the harm caused by the act must not be disproportionate to the harm avoided; 4. the accused must entertain a good-faith belief that his act was necessary to prevent greater harm; 5. such belief must be objectively reasonable under all the circumstances; and 6. the accused must not have substantially contributed to the creation of the emergency. I. State v. Shelley 929 P.2d 489 (Wash. App. 1997) II. Facts of the Case: A. On March 31, 1993, Jason Shelley and Mario Gonzalez played “pickup” basketball on opposing teams at the University of Washington Intramural Activities Building (the IMA). B. During the course of three games, Gonzalez fouled Shelley several times. Gonzalez had a reputation for playing overly aggressive defense at the IMA. C. Toward the end of the evening, after trying to hit the ball away from Shelley, he scratched Shelley’s face and drew blood. After getting scratched, Shelley briefly left the game and then returned. D. Shelley and Gonzalez have differing versions of what occurred after Shelley returned to the game. According to Gonzalez, while he was waiting for play in the game to return to Gonzalez’s side of the court, Shelley suddenly hit him. Gonzalez did not see Shelley punch him. E. According to Shelley’s version of events, when Shelley rejoined the game, he was running down the court and he saw Gonzalez make “a move towards me as if he was maybe going to prevent me from getting the ball.” The move was with his hand up “across my vision.” Angry, he “just reacted” and swung. He said he hit him because he was afraid of being hurt, like the previous scratch. He testified that Gonzalez continually beat him up during the game by fouling him hard. F. Gonzalez required emergency surgery to repair his jaw. Broken in three places, it was wired shut for six weeks. His treating physician believed that a “significant”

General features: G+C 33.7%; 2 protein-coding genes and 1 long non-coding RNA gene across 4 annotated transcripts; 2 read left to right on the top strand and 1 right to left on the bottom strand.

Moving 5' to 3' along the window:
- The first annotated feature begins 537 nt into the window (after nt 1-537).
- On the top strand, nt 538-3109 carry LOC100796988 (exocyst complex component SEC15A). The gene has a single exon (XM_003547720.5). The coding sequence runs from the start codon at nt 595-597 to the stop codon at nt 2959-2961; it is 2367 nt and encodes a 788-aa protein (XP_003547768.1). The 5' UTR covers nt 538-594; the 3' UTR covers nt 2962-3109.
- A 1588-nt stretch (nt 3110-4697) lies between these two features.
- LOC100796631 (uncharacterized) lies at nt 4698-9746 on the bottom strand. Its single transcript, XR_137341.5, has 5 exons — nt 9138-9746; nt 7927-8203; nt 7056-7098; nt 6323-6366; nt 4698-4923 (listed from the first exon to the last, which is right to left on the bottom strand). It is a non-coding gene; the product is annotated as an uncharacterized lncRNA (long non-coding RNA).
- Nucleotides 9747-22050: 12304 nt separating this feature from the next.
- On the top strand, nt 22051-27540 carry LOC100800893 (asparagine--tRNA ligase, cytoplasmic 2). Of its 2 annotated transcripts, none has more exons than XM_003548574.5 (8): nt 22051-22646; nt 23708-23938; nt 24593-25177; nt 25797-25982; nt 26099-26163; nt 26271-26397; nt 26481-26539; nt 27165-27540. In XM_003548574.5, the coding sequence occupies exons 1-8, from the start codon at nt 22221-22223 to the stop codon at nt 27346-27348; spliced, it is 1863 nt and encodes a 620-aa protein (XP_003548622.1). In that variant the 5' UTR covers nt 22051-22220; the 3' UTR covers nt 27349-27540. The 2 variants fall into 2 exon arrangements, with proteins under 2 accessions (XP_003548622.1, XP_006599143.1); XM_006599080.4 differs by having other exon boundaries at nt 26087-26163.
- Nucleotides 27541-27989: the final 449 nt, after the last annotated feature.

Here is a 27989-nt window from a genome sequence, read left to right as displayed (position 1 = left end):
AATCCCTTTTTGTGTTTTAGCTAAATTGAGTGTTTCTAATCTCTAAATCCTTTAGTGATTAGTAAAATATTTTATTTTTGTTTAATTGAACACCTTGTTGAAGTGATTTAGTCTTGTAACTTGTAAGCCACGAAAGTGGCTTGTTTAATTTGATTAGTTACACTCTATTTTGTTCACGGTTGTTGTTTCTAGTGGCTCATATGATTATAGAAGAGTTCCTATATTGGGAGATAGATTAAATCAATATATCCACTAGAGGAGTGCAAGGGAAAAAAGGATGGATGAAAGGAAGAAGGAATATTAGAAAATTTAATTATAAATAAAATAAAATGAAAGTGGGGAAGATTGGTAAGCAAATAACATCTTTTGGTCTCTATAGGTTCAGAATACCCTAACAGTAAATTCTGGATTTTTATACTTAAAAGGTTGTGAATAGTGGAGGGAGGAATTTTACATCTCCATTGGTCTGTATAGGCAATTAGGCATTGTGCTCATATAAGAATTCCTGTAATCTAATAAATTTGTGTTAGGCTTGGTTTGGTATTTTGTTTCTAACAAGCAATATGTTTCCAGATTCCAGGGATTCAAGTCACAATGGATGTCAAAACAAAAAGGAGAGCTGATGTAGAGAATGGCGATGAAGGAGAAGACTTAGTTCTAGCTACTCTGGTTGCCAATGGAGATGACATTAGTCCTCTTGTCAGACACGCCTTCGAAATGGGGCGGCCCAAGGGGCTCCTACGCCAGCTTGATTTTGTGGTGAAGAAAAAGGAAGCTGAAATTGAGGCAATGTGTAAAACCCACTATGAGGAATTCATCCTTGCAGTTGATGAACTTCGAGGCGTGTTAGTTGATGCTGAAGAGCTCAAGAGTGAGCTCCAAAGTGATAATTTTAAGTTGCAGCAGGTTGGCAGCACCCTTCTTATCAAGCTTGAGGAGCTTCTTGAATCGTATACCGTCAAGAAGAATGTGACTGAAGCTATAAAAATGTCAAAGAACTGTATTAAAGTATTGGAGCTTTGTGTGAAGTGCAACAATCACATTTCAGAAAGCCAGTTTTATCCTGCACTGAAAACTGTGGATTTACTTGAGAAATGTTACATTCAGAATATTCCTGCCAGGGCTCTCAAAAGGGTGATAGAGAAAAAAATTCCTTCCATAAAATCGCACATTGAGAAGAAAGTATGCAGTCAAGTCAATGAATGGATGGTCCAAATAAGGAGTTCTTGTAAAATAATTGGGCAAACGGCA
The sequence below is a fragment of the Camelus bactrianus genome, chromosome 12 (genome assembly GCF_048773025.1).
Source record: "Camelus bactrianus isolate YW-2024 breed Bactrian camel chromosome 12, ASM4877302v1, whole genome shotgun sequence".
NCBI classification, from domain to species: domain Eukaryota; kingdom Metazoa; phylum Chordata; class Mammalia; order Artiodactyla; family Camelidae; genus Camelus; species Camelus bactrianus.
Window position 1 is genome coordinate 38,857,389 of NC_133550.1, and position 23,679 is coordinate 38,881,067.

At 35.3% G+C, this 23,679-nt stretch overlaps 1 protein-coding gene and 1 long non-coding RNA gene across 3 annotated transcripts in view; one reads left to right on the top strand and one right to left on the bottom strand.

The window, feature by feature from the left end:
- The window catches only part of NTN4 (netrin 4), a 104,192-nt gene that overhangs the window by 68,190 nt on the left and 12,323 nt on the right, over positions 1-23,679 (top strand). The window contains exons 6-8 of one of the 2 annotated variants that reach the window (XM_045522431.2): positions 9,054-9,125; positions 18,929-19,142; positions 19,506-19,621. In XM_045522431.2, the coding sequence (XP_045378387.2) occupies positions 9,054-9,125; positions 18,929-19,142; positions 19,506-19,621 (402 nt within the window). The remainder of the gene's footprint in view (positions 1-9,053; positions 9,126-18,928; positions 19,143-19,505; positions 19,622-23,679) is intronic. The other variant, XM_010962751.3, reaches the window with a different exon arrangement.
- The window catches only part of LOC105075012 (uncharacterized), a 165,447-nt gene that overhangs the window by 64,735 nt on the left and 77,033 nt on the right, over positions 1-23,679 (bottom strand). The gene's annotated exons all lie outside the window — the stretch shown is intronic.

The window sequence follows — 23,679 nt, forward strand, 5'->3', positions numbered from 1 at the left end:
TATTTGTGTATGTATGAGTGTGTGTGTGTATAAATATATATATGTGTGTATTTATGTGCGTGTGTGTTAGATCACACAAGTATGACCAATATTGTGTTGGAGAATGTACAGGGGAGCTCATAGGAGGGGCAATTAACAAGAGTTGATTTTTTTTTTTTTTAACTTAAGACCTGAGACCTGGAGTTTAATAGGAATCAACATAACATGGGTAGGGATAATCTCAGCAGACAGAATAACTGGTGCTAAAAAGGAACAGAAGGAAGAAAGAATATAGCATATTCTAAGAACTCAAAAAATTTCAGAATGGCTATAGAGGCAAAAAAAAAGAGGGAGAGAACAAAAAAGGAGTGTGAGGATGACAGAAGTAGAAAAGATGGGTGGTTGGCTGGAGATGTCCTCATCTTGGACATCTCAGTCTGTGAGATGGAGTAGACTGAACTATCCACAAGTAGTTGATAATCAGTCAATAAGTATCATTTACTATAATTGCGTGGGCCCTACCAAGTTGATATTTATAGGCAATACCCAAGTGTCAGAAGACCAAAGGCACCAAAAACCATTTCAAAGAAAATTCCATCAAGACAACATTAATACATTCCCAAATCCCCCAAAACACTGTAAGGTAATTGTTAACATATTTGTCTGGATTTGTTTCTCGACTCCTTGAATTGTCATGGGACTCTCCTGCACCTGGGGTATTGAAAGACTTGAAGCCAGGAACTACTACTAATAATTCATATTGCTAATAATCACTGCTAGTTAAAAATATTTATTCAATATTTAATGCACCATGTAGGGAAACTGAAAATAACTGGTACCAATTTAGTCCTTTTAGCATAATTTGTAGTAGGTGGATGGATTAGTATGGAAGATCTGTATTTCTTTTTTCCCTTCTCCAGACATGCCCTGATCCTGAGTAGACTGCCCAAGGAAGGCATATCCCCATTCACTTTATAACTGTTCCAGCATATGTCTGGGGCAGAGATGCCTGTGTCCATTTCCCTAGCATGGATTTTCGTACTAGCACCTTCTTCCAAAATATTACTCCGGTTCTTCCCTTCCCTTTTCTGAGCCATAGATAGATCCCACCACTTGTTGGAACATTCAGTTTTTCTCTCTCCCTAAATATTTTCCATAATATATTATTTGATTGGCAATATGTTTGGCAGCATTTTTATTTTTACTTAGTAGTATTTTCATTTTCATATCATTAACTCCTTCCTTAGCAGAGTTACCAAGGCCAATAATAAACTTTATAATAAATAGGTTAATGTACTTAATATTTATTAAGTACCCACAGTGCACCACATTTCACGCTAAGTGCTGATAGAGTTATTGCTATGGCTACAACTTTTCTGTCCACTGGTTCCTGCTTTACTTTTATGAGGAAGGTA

blow caused the damage. G. During the course of the trial, defense counsel told the court he intended to propose a jury instruction that: “A person legally consents to conduct that causes or threatens bodily harm if the conduct and the harm are reasonably foreseeable hazards of joint participation in a lawful, athletic contest or competitive sport.” H. Reasoning that “our laws are intended to uphold the public peace and regulate behavior of individuals,” the court ruled “that as a matter of law, consent cannot be a defense to an assault.” The court indicated that Shelley could not claim consent because his conduct “exceeded” what is considered within the rules of that particular sport. I. An act is not an assault, if it is done with the consent of the person alleged to be assaulted. It is a defense to a charge of second degree assault occurring in the course of an athletic contest if the conduct and the harm are reasonably foreseeable hazards of joint participation in a lawful athletic contest or competitive sport. The trial court rejected these, and Shelley excepted. The trial court did instruct the jury about self-defense.
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- Supreme Court of the United States, A. Peggy Stewart